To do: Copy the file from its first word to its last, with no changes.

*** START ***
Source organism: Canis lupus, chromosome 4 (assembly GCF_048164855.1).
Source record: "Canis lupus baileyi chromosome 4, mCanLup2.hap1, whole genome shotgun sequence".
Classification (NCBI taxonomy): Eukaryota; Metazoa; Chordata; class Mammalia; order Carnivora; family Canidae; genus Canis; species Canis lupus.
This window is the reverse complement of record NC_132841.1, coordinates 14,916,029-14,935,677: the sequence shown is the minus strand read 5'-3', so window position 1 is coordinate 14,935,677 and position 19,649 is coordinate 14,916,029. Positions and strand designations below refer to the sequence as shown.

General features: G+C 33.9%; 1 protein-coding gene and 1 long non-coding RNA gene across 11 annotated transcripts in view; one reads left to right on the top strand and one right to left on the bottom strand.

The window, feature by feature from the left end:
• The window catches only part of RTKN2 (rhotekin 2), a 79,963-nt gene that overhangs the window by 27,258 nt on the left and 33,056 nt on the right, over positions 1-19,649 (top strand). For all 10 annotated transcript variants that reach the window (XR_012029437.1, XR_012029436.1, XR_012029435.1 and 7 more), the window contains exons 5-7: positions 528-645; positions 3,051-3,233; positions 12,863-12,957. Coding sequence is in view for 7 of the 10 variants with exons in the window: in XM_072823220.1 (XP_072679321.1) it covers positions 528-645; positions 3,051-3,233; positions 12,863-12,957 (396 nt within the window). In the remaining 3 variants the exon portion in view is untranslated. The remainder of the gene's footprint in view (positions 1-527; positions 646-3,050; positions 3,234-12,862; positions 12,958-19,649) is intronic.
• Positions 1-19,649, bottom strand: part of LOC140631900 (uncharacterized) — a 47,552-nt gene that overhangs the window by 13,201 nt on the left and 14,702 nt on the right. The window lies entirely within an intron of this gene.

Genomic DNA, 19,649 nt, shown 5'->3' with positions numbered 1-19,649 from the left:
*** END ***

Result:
Source organism: Canis lupus, chromosome 4 (assembly GCF_048164855.1).
Source record: "Canis lupus baileyi chromosome 4, mCanLup2.hap1, whole genome shotgun sequence".
Classification (NCBI taxonomy): Eukaryota; Metazoa; Chordata; class Mammalia; order Carnivora; family Canidae; genus Canis; species Canis lupus.
This window is the reverse complement of record NC_132841.1, coordinates 14,916,029-14,935,677: the sequence shown is the minus strand read 5'-3', so window position 1 is coordinate 14,935,677 and position 19,649 is coordinate 14,916,029. Positions and strand designations below refer to the sequence as shown.

General features: G+C 33.9%; 1 protein-coding gene and 1 long non-coding RNA gene across 11 annotated transcripts in view; one reads left to right on the top strand and one right to left on the bottom strand.

The window, feature by feature from the left end:
• The window catches only part of RTKN2 (rhotekin 2), a 79,963-nt gene that overhangs the window by 27,258 nt on the left and 33,056 nt on the right, over positions 1-19,649 (top strand). For all 10 annotated transcript variants that reach the window (XR_012029437.1, XR_012029436.1, XR_012029435.1 and 7 more), the window contains exons 5-7: positions 528-645; positions 3,051-3,233; positions 12,863-12,957. Coding sequence is in view for 7 of the 10 variants with exons in the window: in XM_072823220.1 (XP_072679321.1) it covers positions 528-645; positions 3,051-3,233; positions 12,863-12,957 (396 nt within the window). In the remaining 3 variants the exon portion in view is untranslated. The remainder of the gene's footprint in view (positions 1-527; positions 646-3,050; positions 3,234-12,862; positions 12,958-19,649) is intronic.
• Positions 1-19,649, bottom strand: part of LOC140631900 (uncharacterized) — a 47,552-nt gene that overhangs the window by 13,201 nt on the left and 14,702 nt on the right. The window lies entirely within an intron of this gene.

Genomic DNA, 19,649 nt, shown 5'->3' with positions numbered 1-19,649 from the left: